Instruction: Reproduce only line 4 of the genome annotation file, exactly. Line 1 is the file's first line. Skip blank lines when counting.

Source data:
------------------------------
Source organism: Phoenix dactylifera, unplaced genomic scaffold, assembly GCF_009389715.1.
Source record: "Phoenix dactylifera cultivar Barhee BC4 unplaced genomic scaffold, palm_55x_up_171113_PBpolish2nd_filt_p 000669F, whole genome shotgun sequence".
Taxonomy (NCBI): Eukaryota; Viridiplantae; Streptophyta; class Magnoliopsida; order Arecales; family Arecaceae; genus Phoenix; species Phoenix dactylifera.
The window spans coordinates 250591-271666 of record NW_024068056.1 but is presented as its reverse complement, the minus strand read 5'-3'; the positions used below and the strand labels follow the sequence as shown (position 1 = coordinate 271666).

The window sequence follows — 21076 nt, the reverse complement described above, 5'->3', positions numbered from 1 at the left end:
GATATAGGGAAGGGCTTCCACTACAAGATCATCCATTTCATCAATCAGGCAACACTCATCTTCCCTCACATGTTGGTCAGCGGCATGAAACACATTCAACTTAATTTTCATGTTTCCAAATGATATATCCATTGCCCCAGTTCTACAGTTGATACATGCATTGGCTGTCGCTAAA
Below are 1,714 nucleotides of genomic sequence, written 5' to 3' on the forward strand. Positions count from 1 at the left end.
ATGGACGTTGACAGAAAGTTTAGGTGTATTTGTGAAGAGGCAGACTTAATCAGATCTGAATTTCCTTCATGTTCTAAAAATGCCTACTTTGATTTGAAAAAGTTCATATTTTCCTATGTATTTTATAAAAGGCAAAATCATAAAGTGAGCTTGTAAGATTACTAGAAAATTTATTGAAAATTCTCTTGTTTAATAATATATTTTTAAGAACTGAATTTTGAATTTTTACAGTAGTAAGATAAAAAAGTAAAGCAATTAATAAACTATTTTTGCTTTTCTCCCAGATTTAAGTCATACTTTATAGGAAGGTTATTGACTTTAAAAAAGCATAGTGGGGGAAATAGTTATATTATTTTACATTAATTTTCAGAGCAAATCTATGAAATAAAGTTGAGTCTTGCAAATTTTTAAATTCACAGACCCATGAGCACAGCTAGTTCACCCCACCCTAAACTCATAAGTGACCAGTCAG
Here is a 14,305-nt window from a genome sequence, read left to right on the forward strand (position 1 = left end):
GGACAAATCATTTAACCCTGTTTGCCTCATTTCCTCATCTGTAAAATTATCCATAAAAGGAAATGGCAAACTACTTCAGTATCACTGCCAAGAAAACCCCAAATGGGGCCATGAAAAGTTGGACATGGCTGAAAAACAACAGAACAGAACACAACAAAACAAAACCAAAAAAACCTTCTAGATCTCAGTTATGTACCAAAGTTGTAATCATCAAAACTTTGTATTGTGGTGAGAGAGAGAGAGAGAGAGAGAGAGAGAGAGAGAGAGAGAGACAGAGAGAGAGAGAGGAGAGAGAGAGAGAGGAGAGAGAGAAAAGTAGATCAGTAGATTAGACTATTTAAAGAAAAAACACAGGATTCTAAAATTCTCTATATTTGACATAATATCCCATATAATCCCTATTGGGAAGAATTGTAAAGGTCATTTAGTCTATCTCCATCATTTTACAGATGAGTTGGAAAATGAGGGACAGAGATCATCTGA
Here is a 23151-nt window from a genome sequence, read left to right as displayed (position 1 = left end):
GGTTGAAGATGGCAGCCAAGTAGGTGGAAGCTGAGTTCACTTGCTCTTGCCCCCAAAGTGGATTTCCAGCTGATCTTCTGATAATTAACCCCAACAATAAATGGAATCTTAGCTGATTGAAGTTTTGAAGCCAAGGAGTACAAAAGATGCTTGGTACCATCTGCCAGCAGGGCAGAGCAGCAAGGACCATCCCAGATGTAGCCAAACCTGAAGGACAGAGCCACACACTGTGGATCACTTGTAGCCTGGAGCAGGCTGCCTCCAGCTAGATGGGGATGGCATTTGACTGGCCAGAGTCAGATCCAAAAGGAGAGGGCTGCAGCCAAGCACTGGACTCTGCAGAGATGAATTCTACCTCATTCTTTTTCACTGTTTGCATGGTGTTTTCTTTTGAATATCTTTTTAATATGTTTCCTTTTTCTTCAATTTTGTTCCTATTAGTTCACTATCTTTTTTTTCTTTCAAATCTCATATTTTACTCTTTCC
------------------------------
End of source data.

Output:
The window spans coordinates 250591-271666 of record NW_024068056.1 but is presented as its reverse complement, the minus strand read 5'-3'; the positions used below and the strand labels follow the sequence as shown (position 1 = coordinate 271666).